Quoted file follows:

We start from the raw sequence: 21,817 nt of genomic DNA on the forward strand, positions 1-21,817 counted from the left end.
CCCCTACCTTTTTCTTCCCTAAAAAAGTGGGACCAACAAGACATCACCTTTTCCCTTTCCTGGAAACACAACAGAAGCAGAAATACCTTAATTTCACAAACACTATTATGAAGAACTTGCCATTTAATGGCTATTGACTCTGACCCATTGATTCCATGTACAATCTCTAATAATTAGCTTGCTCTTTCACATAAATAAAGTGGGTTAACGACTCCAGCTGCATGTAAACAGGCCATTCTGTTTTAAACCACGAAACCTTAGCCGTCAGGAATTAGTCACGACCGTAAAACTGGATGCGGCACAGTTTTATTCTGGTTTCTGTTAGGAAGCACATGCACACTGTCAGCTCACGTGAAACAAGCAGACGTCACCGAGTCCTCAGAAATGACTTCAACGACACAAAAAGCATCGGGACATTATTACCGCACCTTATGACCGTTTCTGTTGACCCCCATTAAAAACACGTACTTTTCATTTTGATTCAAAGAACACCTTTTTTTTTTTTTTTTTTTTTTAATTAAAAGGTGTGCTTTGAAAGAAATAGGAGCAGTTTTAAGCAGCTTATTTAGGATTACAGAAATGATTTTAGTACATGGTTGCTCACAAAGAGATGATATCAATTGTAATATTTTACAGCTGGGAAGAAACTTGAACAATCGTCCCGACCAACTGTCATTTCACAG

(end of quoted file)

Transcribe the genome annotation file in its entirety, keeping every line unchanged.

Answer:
We start from the raw sequence: 21,817 nt of genomic DNA on the forward strand, positions 1-21,817 counted from the left end.
CCCCTACCTTTTTCTTCCCTAAAAAAGTGGGACCAACAAGACATCACCTTTTCCCTTTCCTGGAAACACAACAGAAGCAGAAATACCTTAATTTCACAAACACTATTATGAAGAACTTGCCATTTAATGGCTATTGACTCTGACCCATTGATTCCATGTACAATCTCTAATAATTAGCTTGCTCTTTCACATAAATAAAGTGGGTTAACGACTCCAGCTGCATGTAAACAGGCCATTCTGTTTTAAACCACGAAACCTTAGCCGTCAGGAATTAGTCACGACCGTAAAACTGGATGCGGCACAGTTTTATTCTGGTTTCTGTTAGGAAGCACATGCACACTGTCAGCTCACGTGAAACAAGCAGACGTCACCGAGTCCTCAGAAATGACTTCAACGACACAAAAAGCATCGGGACATTATTACCGCACCTTATGACCGTTTCTGTTGACCCCCATTAAAAACACGTACTTTTCATTTTGATTCAAAGAACACCTTTTTTTTTTTTTTTTTTTTTTAATTAAAAGGTGTGCTTTGAAAGAAATAGGAGCAGTTTTAAGCAGCTTATTTAGGATTACAGAAATGATTTTAGTACATGGTTGCTCACAAAGAGATGATATCAATTGTAATATTTTACAGCTGGGAAGAAACTTGAACAATCGTCCCGACCAACTGTCATTTCACAG